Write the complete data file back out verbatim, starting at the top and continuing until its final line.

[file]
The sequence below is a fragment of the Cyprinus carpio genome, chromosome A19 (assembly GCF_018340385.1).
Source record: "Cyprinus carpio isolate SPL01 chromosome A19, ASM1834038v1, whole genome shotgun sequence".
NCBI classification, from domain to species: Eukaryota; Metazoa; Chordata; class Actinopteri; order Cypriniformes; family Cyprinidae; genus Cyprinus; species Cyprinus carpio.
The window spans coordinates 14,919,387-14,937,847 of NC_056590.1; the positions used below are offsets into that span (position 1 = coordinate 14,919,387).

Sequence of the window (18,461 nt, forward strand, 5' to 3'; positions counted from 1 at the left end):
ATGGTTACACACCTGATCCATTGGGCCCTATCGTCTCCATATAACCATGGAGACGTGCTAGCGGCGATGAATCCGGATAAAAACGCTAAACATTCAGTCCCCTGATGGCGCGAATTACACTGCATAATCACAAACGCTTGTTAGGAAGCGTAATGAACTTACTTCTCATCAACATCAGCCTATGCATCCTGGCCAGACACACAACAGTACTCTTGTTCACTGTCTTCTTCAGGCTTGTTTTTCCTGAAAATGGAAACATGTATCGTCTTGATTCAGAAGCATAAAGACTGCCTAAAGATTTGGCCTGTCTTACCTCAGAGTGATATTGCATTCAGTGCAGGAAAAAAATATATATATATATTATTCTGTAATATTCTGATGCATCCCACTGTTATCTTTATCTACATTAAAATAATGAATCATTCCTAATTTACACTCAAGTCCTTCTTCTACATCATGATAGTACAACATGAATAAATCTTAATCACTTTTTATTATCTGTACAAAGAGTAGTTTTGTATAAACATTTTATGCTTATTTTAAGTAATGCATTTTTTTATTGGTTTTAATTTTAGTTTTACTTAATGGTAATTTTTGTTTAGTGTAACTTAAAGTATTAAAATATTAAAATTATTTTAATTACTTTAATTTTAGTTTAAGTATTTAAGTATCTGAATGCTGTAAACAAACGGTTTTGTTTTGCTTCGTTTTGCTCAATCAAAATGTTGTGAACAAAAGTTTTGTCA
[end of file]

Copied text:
The sequence below is a fragment of the Cyprinus carpio genome, chromosome A19 (assembly GCF_018340385.1).
Source record: "Cyprinus carpio isolate SPL01 chromosome A19, ASM1834038v1, whole genome shotgun sequence".
NCBI classification, from domain to species: Eukaryota; Metazoa; Chordata; class Actinopteri; order Cypriniformes; family Cyprinidae; genus Cyprinus; species Cyprinus carpio.
The window spans coordinates 14,919,387-14,937,847 of NC_056590.1; the positions used below are offsets into that span (position 1 = coordinate 14,919,387).

Sequence of the window (18,461 nt, forward strand, 5' to 3'; positions counted from 1 at the left end):
ATGGTTACACACCTGATCCATTGGGCCCTATCGTCTCCATATAACCATGGAGACGTGCTAGCGGCGATGAATCCGGATAAAAACGCTAAACATTCAGTCCCCTGATGGCGCGAATTACACTGCATAATCACAAACGCTTGTTAGGAAGCGTAATGAACTTACTTCTCATCAACATCAGCCTATGCATCCTGGCCAGACACACAACAGTACTCTTGTTCACTGTCTTCTTCAGGCTTGTTTTTCCTGAAAATGGAAACATGTATCGTCTTGATTCAGAAGCATAAAGACTGCCTAAAGATTTGGCCTGTCTTACCTCAGAGTGATATTGCATTCAGTGCAGGAAAAAAATATATATATATATTATTCTGTAATATTCTGATGCATCCCACTGTTATCTTTATCTACATTAAAATAATGAATCATTCCTAATTTACACTCAAGTCCTTCTTCTACATCATGATAGTACAACATGAATAAATCTTAATCACTTTTTATTATCTGTACAAAGAGTAGTTTTGTATAAACATTTTATGCTTATTTTAAGTAATGCATTTTTTTATTGGTTTTAATTTTAGTTTTACTTAATGGTAATTTTTGTTTAGTGTAACTTAAAGTATTAAAATATTAAAATTATTTTAATTACTTTAATTTTAGTTTAAGTATTTAAGTATCTGAATGCTGTAAACAAACGGTTTTGTTTTGCTTCGTTTTGCTCAATCAAAATGTTGTGAACAAAAGTTTTGTCA